Introd (Italie) : La Signora di Introd, Contemporary of Oetzi?
La Signora di Introd, Contemporary of Oetzi?
Italian news is reporting the discovery of the Lady of Introd, a 5,000-year-old skeleton found near the town of Aosta in the Alps, about half-way between Geneva and Turin.
The Lady of Introd (credit: AostaOggi)
The 5,000-year-old skeleton was discovered recently in the tiny town of Introd (pop: 618), during excavation work to create an addition to a school. The skeleton has been assessed as female, and she was buried on her right side with her head facing west. No grave goods accompanied the burial. The skeleton has already been excavated and moved to a laboratory, where researchers propose to figure out age-at-death, diet, and possible causes or contributors to her death.
This area of the Italian Alps was occupied in historical times by the Salassi tribe. They were defeated and enslaved by the Romans, and the town became Augusta Praetorium Salassorum (now Aosta) in 25 BC. Prior to that, I don't know much about the area. If this skeleton can indeed be carbon-dated to the 3rd millennium BC (nowhere does it say how they assessed the skeleton at five millennia old!), it makes the Lady of Introd relatively contemporaneous with Oetzi the Iceman in the late Neolithic. A dietary analysis of the Lady of Introd would be quite interesting. Various dietary analyses done on Oetzi - whose last meals were quite well preserved - indicate he dined on a lot of meat, as well as einkorn wheat and barley (Dickson et al. 2000).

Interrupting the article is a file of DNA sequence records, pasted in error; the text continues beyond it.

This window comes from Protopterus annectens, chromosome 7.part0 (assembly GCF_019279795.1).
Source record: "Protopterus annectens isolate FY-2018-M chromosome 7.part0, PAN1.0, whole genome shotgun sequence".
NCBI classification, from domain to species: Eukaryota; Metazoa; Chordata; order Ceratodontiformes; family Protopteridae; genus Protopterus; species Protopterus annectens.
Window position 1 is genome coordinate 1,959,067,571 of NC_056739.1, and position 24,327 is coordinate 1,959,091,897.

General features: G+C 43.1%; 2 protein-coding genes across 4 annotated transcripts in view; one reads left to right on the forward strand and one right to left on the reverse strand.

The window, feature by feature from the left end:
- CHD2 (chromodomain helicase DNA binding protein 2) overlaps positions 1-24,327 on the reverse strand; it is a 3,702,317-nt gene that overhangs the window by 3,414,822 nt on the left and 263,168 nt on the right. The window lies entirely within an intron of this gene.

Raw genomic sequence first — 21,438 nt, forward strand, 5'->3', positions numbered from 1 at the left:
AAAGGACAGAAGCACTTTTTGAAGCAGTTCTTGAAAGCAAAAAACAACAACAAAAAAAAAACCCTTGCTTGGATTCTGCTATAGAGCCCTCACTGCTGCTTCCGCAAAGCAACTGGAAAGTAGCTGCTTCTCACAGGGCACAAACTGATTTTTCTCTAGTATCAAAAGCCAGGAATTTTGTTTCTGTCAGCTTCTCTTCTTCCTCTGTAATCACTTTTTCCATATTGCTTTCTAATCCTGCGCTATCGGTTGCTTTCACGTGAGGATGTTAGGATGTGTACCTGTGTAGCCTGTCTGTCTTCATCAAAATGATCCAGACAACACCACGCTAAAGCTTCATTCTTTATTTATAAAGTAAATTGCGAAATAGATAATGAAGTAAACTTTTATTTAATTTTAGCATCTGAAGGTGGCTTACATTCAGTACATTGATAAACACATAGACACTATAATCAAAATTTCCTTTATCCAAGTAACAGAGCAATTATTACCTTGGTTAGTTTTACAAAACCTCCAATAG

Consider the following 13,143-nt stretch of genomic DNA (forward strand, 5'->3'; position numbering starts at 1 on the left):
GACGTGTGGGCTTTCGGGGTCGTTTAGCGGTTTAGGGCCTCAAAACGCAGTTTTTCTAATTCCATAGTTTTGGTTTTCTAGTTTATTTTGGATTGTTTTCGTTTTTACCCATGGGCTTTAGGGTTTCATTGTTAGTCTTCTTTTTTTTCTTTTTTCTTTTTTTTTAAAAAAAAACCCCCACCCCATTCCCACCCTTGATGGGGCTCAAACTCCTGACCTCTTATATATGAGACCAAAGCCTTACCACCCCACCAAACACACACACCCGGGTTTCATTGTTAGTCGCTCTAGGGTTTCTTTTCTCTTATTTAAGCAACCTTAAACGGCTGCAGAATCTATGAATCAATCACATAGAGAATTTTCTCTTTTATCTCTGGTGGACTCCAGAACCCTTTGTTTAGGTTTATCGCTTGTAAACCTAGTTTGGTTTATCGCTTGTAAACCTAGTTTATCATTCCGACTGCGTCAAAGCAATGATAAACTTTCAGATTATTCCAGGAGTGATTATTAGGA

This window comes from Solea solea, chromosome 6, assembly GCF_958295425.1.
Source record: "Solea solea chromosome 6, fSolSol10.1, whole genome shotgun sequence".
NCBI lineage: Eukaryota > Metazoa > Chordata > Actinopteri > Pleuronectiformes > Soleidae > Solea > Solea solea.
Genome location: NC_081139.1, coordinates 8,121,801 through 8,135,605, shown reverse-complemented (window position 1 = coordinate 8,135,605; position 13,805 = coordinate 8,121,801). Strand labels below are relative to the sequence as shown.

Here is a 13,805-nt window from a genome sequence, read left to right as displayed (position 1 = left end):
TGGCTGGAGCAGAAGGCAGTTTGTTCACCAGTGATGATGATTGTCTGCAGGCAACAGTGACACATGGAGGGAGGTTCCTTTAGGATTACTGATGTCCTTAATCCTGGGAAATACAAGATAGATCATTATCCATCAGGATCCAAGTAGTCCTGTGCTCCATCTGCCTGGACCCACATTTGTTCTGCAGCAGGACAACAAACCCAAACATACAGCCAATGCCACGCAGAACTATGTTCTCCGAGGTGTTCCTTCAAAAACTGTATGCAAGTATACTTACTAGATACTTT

As I'm putting the finishing touches on my article on isotope analyses of the Imperial Roman diet, I've become quite interested in the differential consumption of wheat/barley and millet. Wheat and barley have a distinctly different carbon isotope signature than does millet, but few palaeodietary studies have been done to look at the prevalence of millet in the Italian peninsula and the differences among the populations that consumed it. By the Bronze Age in Italy, people from the far north of the Italian peninsula were eating their fair share of millet, particularly compared to their contemporaries in southern Italy (Tafuri et al. 2009). Even though quite a bit is known about the timing of the introduction of domesticated plants into Italy during the Neolithic, we still know little about the intensity of cultivation of various cereals. The diets of Oetzi and the Lady of Introd are therefore quite interesting primarily because they can provide direct evidence for differences in cereal consumption in the Neolithic. They are just two data points, but I hope the dietary analysis of the Lady of Introd reveals some interesting data to answer questions about Neolithic diets.
Dickson JH, Oeggl K, Holden TG, Handley LL, O'Connell TC, & Preston T (2000). The omnivorous Tyrolean Iceman: colon contents (meat, cereals, pollen, moss and whipworm) and stable isotope analyses. Philosophical transactions of the Royal Society of London. Series B, Biological sciences, 355 (1404), 1843-9 PMID: 11205345.
Tafuri MA, Craig OE, & Canci A (2009). Stable isotope evidence for the consumption of millet and other plants in Bronze Age Italy. American Journal of Physical Anthropology, 139 (2), 146-53 PMID: 19051259.